If your brand is planning a bot strategy, here are some important considerations to keep in mind.

Conversational commerce is now

Conversational commerce has been very much in the news lately. Messaging platforms, artificial intelligence, and virtual assistants (all of which are critical components to a successful bot play) have been widely discussed, particularly at the recent Google I/O conference. What's more, Facebook announced that they are opening up their platform to commercial messaging (via bots) and provided numerous tools to enable brands to develop their own entries. Both of these announcements have created lots of buzz and new excitement. But let's not forget that there can also be plays that are simpler and more direct -- such as ReplyYes, who recently raised $2.5 million after announcing that they sold over $1 million in vinyl records via text message. The larger context here is that by adding context and enabling direct and timely action, "messaging" becomes the evolution of brand-consumer engagement in the persona of bots.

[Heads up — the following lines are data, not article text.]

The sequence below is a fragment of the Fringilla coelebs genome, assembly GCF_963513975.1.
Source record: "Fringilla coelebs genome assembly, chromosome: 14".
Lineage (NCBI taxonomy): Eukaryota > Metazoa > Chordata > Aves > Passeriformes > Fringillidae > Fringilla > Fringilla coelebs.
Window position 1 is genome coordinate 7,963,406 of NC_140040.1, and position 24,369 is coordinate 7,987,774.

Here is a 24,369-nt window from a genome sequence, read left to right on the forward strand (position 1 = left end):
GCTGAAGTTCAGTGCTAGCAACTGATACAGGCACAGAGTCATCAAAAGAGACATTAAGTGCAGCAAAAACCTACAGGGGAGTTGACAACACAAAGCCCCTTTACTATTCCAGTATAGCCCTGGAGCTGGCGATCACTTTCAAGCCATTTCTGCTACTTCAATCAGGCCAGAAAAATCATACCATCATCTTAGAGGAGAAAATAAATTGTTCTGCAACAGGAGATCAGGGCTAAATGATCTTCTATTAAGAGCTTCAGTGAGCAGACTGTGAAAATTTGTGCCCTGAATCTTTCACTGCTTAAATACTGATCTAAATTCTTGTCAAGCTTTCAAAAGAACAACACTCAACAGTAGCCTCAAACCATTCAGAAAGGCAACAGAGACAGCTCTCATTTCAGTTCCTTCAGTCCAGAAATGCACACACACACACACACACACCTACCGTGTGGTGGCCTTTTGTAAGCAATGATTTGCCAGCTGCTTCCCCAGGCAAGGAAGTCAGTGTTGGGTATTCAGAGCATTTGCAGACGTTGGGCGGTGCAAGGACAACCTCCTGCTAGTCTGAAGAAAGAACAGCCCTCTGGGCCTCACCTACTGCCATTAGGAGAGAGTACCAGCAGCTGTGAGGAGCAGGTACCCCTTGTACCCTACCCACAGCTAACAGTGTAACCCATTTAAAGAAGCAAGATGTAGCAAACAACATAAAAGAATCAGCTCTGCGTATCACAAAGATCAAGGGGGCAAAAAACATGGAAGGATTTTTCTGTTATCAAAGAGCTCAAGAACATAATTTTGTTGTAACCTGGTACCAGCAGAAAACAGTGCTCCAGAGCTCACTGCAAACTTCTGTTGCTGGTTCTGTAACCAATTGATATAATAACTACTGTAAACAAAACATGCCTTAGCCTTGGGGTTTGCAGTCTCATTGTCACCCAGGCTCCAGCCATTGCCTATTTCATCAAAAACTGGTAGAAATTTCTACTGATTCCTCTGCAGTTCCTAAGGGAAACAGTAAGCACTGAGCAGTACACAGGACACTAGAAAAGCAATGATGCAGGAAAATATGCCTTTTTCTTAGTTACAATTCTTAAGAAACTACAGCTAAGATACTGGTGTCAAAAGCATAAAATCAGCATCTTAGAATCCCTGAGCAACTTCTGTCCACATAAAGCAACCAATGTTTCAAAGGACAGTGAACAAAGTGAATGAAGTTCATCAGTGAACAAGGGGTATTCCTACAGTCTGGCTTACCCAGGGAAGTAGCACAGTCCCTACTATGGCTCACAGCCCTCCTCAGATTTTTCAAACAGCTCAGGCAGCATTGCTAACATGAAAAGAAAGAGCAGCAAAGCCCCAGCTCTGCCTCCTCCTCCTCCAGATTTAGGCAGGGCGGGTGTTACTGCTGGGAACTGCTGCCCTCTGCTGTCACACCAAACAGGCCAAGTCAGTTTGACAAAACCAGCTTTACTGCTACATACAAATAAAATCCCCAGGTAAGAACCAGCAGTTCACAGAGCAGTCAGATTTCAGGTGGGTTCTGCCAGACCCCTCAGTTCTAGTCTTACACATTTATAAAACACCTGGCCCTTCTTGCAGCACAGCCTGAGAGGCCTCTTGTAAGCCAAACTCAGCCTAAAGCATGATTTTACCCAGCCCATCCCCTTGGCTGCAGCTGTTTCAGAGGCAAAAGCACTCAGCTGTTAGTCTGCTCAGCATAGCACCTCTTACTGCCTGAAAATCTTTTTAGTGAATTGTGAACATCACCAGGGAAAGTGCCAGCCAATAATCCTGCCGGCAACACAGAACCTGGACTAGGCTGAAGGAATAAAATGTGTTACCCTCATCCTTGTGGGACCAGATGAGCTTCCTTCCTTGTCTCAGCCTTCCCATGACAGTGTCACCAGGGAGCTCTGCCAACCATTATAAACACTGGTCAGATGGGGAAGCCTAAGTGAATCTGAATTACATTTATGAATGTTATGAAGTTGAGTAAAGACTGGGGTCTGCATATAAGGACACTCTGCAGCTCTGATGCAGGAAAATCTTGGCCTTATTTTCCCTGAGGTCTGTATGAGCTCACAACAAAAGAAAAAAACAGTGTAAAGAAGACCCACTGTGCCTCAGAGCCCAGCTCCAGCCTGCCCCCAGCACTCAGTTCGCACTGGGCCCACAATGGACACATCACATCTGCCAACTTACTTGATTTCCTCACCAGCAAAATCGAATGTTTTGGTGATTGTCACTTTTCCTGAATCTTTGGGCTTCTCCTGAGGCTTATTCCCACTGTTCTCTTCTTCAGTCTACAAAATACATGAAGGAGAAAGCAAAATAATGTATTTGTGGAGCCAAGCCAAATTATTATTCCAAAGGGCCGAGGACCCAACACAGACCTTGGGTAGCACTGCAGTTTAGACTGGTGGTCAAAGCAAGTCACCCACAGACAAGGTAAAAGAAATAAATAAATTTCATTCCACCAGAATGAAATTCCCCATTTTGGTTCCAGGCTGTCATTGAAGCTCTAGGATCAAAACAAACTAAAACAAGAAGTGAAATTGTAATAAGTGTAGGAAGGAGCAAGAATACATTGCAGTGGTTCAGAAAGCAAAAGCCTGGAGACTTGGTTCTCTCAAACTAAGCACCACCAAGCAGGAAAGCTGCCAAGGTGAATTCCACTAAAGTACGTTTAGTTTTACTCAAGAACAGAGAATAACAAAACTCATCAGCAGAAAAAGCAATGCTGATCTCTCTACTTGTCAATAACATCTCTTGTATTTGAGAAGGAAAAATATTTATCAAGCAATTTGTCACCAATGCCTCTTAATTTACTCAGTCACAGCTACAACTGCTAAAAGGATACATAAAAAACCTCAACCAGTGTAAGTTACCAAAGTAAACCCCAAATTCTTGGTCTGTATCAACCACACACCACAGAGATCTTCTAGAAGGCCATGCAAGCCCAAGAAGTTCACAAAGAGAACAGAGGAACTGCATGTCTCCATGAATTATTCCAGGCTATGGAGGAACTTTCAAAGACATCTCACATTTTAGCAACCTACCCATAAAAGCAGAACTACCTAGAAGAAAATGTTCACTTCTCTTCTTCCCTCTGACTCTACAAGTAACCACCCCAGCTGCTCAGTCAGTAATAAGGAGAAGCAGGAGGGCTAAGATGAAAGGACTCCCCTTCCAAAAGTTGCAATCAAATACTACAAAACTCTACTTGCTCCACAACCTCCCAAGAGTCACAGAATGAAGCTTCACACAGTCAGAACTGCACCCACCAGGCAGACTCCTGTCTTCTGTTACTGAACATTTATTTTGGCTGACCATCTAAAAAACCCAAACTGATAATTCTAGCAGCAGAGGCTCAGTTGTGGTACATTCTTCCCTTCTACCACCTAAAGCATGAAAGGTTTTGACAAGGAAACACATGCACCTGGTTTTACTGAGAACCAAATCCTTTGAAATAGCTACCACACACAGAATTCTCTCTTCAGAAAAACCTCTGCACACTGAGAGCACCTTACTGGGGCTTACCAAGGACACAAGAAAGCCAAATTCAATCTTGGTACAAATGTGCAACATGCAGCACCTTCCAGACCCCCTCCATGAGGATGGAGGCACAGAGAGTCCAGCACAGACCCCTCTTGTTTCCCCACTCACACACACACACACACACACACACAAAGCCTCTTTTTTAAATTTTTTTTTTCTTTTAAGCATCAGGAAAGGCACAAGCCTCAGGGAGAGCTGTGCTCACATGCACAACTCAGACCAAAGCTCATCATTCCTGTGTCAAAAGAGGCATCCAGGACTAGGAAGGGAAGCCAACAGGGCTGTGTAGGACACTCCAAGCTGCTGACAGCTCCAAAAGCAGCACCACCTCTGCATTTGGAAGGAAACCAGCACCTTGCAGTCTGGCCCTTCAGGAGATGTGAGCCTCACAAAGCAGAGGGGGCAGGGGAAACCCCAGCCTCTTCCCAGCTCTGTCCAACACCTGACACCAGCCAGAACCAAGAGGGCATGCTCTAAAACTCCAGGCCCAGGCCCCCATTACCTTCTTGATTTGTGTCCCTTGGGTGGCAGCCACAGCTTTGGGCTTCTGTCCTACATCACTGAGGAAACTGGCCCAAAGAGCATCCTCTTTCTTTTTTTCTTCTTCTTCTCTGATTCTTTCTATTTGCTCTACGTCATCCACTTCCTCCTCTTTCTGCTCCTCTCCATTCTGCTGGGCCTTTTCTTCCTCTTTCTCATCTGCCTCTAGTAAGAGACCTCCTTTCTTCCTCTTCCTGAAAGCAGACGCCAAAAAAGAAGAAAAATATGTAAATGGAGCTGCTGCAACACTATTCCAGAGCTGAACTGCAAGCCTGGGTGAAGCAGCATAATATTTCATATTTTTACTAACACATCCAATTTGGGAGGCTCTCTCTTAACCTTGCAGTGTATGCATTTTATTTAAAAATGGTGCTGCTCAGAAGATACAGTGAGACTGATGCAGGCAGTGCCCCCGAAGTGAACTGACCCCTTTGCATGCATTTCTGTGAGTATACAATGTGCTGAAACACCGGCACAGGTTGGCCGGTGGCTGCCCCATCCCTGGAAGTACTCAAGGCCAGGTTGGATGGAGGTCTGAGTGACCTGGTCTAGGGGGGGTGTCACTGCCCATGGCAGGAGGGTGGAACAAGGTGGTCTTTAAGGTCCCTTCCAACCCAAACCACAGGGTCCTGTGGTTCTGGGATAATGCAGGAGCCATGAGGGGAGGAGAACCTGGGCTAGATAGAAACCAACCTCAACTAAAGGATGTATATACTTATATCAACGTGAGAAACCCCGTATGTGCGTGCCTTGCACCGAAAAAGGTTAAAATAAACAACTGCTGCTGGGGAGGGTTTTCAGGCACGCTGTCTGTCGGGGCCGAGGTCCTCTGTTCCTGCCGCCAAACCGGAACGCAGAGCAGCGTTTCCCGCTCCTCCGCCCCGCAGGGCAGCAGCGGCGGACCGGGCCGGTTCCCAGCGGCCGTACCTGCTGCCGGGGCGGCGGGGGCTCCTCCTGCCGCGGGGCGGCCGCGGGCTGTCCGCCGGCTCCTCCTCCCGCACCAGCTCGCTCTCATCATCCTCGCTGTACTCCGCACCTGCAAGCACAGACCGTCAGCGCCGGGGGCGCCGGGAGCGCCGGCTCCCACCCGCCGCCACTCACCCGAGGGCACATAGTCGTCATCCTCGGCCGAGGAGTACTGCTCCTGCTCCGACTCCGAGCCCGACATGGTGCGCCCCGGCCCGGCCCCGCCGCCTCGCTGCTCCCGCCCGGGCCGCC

The medium shapes the message

It's important for brands to understand the components of driving successful engagement via messaging. Effective efforts will be optimized for the channel -- which, for messaging applications, means mobile first. This entails designing a messaging-specific experience as opposed to simply shrinking down the web or taking your RSS-news feed and sizing it to fit on a smartphone device. Think of your design strategy for use of pictures, navigation, conversation (typing and swiping), and access to other aspects of the brand's mobile content. Additionally, the entire experience should be able to be successfully completed within the messaging application.

Many early Bots are delivering part of the experience in messaging, and then linking off to a store page to finalize the transaction -- however, a much more engaging experience allows the customer to complete all steps as part of the conversation. This may require an initial setup process (e.g. storing a card on file, entering shipping address, etc.), but the longer term benefit is a delightful customer experience. Consider the Domino's pizza ordering experience -- just tweet a pizza slice to @Dominos and, in 30 minutes, your default pizza is delivered to your door.